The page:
Unexplained cardiac death is one of the biggest killers of Australian men aged under 50.

In almost every case death strikes those who are fit and healthy with no apparent symptoms.

Death comes out of the blue, without warning.

It is impossible to get an accurate figure on the number of lives it is claiming each year because the unexplained deaths are seen as random and are often recorded as "natural causes".

In most cases the cause of death remains "unexplained" even post-mortem.

We know men are five times more likely to be victims than women.

We know it strikes people from all walks of life, with all kinds of activities and jobs.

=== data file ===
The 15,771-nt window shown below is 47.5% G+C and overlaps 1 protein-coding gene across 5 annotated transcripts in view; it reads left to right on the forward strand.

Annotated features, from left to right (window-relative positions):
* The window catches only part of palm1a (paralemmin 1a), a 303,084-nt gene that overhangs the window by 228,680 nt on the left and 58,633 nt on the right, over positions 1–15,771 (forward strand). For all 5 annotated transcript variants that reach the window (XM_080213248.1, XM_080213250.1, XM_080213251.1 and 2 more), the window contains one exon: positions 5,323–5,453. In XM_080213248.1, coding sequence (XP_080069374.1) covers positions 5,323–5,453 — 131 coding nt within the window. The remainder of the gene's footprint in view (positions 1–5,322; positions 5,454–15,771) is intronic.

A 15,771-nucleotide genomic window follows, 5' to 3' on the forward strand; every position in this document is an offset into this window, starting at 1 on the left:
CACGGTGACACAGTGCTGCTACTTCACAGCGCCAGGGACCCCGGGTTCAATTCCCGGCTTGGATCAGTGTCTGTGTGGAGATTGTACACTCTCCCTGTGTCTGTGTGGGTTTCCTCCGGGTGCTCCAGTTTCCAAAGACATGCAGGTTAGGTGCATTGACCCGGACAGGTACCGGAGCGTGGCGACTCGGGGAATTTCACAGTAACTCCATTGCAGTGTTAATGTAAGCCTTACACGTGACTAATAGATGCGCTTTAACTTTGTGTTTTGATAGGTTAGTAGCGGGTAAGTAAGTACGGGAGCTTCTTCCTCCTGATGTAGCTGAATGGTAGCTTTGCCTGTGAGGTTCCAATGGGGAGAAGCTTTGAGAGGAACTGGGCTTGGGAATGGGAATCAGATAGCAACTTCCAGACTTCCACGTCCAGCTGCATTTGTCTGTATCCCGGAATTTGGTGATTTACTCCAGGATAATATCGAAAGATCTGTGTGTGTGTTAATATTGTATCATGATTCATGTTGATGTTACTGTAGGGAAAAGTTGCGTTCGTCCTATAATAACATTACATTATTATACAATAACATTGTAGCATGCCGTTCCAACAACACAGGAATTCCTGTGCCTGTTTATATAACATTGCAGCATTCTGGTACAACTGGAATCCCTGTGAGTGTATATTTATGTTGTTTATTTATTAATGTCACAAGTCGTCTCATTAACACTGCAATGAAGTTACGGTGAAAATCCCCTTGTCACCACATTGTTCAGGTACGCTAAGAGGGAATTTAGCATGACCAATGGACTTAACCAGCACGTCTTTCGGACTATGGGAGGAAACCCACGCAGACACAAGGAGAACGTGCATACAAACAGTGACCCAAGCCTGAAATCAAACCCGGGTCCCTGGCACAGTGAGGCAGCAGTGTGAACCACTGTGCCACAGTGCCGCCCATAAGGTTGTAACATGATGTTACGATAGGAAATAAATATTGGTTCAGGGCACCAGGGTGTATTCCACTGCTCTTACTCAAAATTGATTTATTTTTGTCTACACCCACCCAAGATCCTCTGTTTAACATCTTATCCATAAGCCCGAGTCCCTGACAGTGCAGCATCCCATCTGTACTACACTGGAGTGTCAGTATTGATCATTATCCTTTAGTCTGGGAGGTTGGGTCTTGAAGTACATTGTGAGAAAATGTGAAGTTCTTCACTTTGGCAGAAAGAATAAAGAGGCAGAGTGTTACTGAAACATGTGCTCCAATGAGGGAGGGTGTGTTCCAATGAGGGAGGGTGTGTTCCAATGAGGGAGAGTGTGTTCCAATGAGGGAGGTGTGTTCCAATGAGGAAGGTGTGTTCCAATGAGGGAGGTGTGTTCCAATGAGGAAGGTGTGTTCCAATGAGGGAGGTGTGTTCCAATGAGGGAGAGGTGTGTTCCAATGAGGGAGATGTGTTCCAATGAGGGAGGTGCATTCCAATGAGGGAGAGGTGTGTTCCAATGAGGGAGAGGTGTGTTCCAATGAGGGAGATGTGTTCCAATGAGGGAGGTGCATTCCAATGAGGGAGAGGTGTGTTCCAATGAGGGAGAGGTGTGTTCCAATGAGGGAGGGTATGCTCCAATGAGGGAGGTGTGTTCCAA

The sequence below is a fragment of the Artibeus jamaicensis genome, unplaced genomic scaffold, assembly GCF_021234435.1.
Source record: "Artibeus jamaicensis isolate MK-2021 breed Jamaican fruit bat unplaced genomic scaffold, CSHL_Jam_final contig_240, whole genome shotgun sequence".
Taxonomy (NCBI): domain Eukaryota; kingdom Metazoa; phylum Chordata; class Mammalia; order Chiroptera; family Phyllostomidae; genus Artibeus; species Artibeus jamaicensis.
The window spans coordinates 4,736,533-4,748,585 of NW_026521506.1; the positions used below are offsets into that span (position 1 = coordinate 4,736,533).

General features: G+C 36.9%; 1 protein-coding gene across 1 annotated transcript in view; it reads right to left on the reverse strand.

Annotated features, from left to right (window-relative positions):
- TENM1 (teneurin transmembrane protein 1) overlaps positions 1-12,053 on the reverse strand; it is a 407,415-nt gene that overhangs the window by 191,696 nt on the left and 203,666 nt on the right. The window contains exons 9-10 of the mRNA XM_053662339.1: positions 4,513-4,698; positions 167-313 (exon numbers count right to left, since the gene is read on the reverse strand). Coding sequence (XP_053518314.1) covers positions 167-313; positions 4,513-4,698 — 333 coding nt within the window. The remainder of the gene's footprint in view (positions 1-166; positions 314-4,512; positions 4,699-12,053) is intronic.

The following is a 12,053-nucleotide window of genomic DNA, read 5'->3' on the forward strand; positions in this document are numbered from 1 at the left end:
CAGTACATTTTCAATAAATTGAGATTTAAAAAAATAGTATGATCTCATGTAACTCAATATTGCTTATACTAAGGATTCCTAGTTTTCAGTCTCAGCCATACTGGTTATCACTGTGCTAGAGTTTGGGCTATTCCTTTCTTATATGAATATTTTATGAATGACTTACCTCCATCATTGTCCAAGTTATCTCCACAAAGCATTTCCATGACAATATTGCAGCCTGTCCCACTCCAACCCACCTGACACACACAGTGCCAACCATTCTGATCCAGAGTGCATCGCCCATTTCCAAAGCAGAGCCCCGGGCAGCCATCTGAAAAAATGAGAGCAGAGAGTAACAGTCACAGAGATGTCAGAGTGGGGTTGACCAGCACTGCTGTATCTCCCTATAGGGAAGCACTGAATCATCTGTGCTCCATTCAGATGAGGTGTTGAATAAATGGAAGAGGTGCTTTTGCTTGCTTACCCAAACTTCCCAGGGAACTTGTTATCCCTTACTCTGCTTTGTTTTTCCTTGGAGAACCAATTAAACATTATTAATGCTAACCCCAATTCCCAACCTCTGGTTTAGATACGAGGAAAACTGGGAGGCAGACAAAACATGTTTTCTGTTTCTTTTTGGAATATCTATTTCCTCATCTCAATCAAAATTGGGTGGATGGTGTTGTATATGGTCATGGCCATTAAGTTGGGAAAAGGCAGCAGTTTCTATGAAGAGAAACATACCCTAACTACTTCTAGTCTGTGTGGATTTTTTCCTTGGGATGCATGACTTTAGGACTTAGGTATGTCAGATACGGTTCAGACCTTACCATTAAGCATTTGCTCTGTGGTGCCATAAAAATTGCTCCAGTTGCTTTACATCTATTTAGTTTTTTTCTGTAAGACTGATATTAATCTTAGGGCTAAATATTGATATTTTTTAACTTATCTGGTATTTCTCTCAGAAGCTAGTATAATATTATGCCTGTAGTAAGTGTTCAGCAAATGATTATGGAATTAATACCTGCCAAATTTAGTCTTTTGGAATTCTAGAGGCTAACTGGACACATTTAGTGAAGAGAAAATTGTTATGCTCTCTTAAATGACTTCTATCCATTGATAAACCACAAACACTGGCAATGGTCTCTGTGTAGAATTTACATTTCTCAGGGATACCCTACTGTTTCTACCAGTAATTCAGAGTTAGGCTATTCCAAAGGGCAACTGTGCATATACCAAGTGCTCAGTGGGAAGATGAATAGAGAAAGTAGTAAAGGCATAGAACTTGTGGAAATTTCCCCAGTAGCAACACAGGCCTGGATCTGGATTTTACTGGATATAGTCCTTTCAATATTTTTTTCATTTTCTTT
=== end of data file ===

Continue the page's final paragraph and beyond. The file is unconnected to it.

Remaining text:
The rest is a mystery.

Until now, there has been no broad-based registry of these deaths anywhere in the world.

The Ross Dennerstein Foundation, together with the Baker Institute in Melbourne, led by Associate Professor Andre La Gerche and Professor Chris Semsarian from the Royal Prince Alfred Hospital in Sydney is tackling the unexplained cardiac death phenomenon.

In a world-first initiative, they have established a national data site to collect information, including tissue and blood samples of all victims, Australia wide. The information collected will cover both genotype and phenotype.

The data will form the basis of a significant research program.

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